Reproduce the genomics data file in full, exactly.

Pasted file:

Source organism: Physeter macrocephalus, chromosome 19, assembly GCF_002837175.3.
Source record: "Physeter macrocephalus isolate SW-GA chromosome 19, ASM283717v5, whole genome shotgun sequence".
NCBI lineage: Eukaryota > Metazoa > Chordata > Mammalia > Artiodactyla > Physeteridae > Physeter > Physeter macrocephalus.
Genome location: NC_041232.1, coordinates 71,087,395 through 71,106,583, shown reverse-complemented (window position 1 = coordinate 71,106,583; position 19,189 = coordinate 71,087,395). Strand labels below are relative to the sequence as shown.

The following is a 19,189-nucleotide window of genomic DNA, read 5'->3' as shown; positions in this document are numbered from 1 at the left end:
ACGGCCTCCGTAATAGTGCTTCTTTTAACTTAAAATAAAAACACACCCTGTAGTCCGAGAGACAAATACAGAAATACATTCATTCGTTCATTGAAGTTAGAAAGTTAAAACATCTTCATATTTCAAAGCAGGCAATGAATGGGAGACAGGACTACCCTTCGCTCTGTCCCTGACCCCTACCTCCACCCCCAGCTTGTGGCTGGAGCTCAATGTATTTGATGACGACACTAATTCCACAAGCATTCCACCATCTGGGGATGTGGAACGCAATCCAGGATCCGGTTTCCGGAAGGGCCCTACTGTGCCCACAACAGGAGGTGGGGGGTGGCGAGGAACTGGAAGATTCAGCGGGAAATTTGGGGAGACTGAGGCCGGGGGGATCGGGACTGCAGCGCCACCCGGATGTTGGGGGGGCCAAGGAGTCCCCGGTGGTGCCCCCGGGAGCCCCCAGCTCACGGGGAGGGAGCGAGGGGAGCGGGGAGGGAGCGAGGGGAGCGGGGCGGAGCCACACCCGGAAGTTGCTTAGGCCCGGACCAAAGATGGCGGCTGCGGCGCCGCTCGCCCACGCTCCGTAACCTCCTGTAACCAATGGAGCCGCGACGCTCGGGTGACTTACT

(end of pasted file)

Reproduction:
Source organism: Physeter macrocephalus, chromosome 19, assembly GCF_002837175.3.
Source record: "Physeter macrocephalus isolate SW-GA chromosome 19, ASM283717v5, whole genome shotgun sequence".
NCBI lineage: Eukaryota > Metazoa > Chordata > Mammalia > Artiodactyla > Physeteridae > Physeter > Physeter macrocephalus.
Genome location: NC_041232.1, coordinates 71,087,395 through 71,106,583, shown reverse-complemented (window position 1 = coordinate 71,106,583; position 19,189 = coordinate 71,087,395). Strand labels below are relative to the sequence as shown.

The following is a 19,189-nucleotide window of genomic DNA, read 5'->3' as shown; positions in this document are numbered from 1 at the left end:
ACGGCCTCCGTAATAGTGCTTCTTTTAACTTAAAATAAAAACACACCCTGTAGTCCGAGAGACAAATACAGAAATACATTCATTCGTTCATTGAAGTTAGAAAGTTAAAACATCTTCATATTTCAAAGCAGGCAATGAATGGGAGACAGGACTACCCTTCGCTCTGTCCCTGACCCCTACCTCCACCCCCAGCTTGTGGCTGGAGCTCAATGTATTTGATGACGACACTAATTCCACAAGCATTCCACCATCTGGGGATGTGGAACGCAATCCAGGATCCGGTTTCCGGAAGGGCCCTACTGTGCCCACAACAGGAGGTGGGGGGTGGCGAGGAACTGGAAGATTCAGCGGGAAATTTGGGGAGACTGAGGCCGGGGGGATCGGGACTGCAGCGCCACCCGGATGTTGGGGGGGCCAAGGAGTCCCCGGTGGTGCCCCCGGGAGCCCCCAGCTCACGGGGAGGGAGCGAGGGGAGCGGGGAGGGAGCGAGGGGAGCGGGGCGGAGCCACACCCGGAAGTTGCTTAGGCCCGGACCAAAGATGGCGGCTGCGGCGCCGCTCGCCCACGCTCCGTAACCTCCTGTAACCAATGGAGCCGCGACGCTCGGGTGACTTACT